On Monday 14 June, the 2021 NATO summit is held in Brussels. It will be the first time since the start of the pandemic when 30 heads of state and government, including US President Joe Biden, will physically meet at the table of the world’s most powerful military and political alliance. Prime Minister Kaja Kallas will head the Estonian delegation.
The heads of state and government of the Alliance will discuss key Euro-Atlantic security issues and make pivotal decisions on NATO’s future. The summit focuses on reinforcing the political unity and military capabilities of the Alliance, and successfully combating threats and challenges to the common transatlantic space of values and interests. Leaders will discuss how to adapt to the increasingly complicated global security situation while maintaining the regional focus on the security and protection of the Euro-Atlantic area in light of Russia, terrorism and China pushing back against the international order, and threats in cyberspace.
Estonia’s priority at the summit is the resounding message of the unity of the Alliance and the full commitment of the United States to transatlantic security and collective defence. Decisions on strengthening NATO’s deterrence and defence are also critical for our security. We are looking forward to the confirmation of future-oriented decisions on the NATO 2030 agenda, which would allow NATO to adapt and remain the dominant military and political alliance in the changed security situation.
“NATO’s strength lies in its unity. Recent events have only served to highlight the importance of solidarity. Finding common ground among 30 Allies means we must think and act together. This is possible only if we share fundamental values and have the same views on security threats,” Rein Tammsaar, Undersecretary for Political Affairs at the Ministry of Foreign Affairs, said. “Estonia’s priority at the summit in Brussels is the resounding message of the unity of the Alliance and the full commitment of the United States to transatlantic security and collective defence, as well as decisions on the continued strengthening of NATO’s defence and deterrence posture.“
The symbolic focus of the summit is the reiteration of the transatlantic bond: the attendance of John Biden, the President of the United States, the most influential NATO member, underlines US commitment to the Alliance and NATO’s collective defence. At the summit, Allies will reaffirm NATO’s unity and adaptability, as well as its ambition to boost political and military cooperation. To ensure NATO continued dominance on the global security landscape, Allies must guarantee necessary resources together.
“NATO remains critical for the security of Europe and Estonia. Collective defence is and will be the main task of NATO. We must remember that collective defence, Article 5 of the North Atlantic Treaty and the NATO umbrella in general ensure our freedom and welfare,” Estonian Ambassador to NATO Kyllike Sillaste-Elling said. “Estonia adheres to the 2% rule – we expect other Allies to do the same; we also support an increase in NATO’s common funding under NATO 2030. The promises and decisions of previous summits still stand, including the promise of Allies to increase spending on defence to ensure NATO’s continued military strength and efficiency,” Sillaste-Elling added. “It is worth noting that a lot has been done in this field in recent years, including in our region. However, much remains to be done to ensure the protection of the entire great Euro-Atlantic area.”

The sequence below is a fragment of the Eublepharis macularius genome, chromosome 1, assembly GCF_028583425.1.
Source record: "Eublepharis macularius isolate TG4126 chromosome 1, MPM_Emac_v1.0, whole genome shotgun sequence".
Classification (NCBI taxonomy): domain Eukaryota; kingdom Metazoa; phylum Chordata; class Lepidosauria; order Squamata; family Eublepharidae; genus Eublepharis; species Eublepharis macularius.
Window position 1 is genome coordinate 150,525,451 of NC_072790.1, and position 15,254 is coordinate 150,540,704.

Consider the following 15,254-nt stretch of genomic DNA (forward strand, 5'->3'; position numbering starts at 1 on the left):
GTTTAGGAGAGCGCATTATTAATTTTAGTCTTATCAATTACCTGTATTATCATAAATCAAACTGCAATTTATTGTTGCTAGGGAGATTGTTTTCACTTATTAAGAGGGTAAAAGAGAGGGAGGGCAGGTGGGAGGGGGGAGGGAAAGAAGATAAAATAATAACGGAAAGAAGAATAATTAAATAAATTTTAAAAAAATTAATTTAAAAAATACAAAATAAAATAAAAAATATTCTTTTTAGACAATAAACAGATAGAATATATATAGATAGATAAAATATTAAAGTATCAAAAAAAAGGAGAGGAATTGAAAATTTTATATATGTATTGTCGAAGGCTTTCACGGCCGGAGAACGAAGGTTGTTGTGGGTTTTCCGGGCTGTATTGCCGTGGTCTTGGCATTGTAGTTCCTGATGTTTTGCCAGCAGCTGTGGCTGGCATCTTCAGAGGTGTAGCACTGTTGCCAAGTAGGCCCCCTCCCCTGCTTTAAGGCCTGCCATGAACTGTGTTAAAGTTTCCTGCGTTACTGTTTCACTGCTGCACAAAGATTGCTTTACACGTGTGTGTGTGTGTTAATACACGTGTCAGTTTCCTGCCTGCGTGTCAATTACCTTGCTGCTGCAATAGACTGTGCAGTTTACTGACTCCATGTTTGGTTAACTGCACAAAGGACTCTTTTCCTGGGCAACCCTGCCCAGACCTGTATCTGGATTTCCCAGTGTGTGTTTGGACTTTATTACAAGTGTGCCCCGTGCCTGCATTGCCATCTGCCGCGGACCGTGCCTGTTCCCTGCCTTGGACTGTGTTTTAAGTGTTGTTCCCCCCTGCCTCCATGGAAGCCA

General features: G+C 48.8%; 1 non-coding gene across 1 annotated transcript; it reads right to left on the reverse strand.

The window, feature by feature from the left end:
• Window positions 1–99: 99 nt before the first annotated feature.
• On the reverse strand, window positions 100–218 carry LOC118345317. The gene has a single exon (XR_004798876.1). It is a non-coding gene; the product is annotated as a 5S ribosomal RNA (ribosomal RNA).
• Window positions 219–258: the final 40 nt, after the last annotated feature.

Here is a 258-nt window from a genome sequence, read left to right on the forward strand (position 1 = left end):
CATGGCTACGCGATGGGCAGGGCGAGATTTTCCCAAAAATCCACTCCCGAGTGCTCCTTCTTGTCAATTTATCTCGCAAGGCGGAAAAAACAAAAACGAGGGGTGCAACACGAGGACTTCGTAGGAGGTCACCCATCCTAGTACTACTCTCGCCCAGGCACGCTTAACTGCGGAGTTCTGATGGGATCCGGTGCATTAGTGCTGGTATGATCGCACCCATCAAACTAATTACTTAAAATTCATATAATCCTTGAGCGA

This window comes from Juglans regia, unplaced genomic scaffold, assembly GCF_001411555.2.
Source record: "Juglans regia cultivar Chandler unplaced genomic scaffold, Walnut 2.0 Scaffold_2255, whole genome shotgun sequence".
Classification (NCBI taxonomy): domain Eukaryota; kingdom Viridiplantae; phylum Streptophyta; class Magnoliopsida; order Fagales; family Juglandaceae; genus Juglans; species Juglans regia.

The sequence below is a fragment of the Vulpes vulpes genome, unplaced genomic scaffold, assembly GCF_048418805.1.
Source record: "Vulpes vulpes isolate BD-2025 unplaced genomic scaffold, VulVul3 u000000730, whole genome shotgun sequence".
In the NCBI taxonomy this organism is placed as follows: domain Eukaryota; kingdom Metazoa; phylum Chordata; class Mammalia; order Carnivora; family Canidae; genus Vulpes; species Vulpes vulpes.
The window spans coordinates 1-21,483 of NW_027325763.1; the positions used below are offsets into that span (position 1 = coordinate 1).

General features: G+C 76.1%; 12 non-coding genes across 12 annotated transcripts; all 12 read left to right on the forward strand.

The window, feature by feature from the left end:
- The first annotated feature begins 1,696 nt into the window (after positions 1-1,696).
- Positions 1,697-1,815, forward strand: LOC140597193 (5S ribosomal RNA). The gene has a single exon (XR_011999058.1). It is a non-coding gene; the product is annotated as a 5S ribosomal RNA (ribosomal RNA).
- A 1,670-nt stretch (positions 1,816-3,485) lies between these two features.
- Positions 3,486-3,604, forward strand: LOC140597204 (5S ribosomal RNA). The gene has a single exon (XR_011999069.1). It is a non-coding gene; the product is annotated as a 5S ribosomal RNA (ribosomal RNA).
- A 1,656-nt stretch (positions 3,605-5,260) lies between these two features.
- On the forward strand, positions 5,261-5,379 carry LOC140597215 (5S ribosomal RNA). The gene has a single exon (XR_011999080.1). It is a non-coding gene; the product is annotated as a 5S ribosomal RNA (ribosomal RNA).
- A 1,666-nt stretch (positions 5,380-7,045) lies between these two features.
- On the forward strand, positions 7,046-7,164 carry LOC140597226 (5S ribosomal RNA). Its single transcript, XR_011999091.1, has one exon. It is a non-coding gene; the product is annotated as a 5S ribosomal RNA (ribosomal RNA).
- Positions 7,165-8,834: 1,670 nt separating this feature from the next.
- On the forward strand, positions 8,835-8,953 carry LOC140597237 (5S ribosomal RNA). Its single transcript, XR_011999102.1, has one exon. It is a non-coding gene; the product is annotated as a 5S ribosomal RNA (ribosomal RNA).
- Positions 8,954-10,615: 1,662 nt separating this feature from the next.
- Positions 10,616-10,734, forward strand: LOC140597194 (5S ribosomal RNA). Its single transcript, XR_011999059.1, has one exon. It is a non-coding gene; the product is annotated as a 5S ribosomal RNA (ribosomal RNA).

Addressing the budget is also important because as it performs its core tasks, the Alliance must pay increasing attention to the risks and opportunities that accompany the rapid development of emerging technologies. At the summit, Allies will agree to establish a defence innovation accelerator under the NATO 2030 initiative, which paves the way for cooperating with the private and the public sector and for including start-ups to adopt emerging technologies in NATO’s capacity building. At the same time, the Alliance is aware that climate change affects security and will prepare steps to reduce the impact of its activities on climate.
Estonia continues to support NATO’s Open Door Policy, which has proven itself as an efficient instrument for the expansion of the transatlantic space of shared values and for reinforcing its security. We are expecting the summit to confirm that NATO’s Open Door Policy would continue – no third country can use political, economic or military means to veto the sovereign decisions of states or NATO’s decisions.
At Monday’s summit in Brussels, a series of documents will be adopted to provide a framework for the Alliance’s subsequent development and activities. A traditional joint communique will be adopted, and 30 countries must agree on the NATO 2030 agenda. In a separate document, leaders will agree on a shared vision for boosting the resilience of NATO and Allies, and on a new Climate Change and Security Action Plan. NATO’s cyber defence policy will also be reviewed.
More information on the NATO summit in Brussels
• Background information, topics, facts: https://www.nato.int/cps/en/natohq/184620.htm
• The public sections of the summit (arrivals, welcoming ceremony etc.) can be followed online on NATO TV: https://www.nato.int/cps/en/natohq/events_67375.htm
• Podcasts on what goes on behind the scenes: https://www.buzzsprout.com/1792836
• Photos: https://www.nato.int/cps/en/natohq/photos.htm
Ministry of Foreign Affairs of Estonia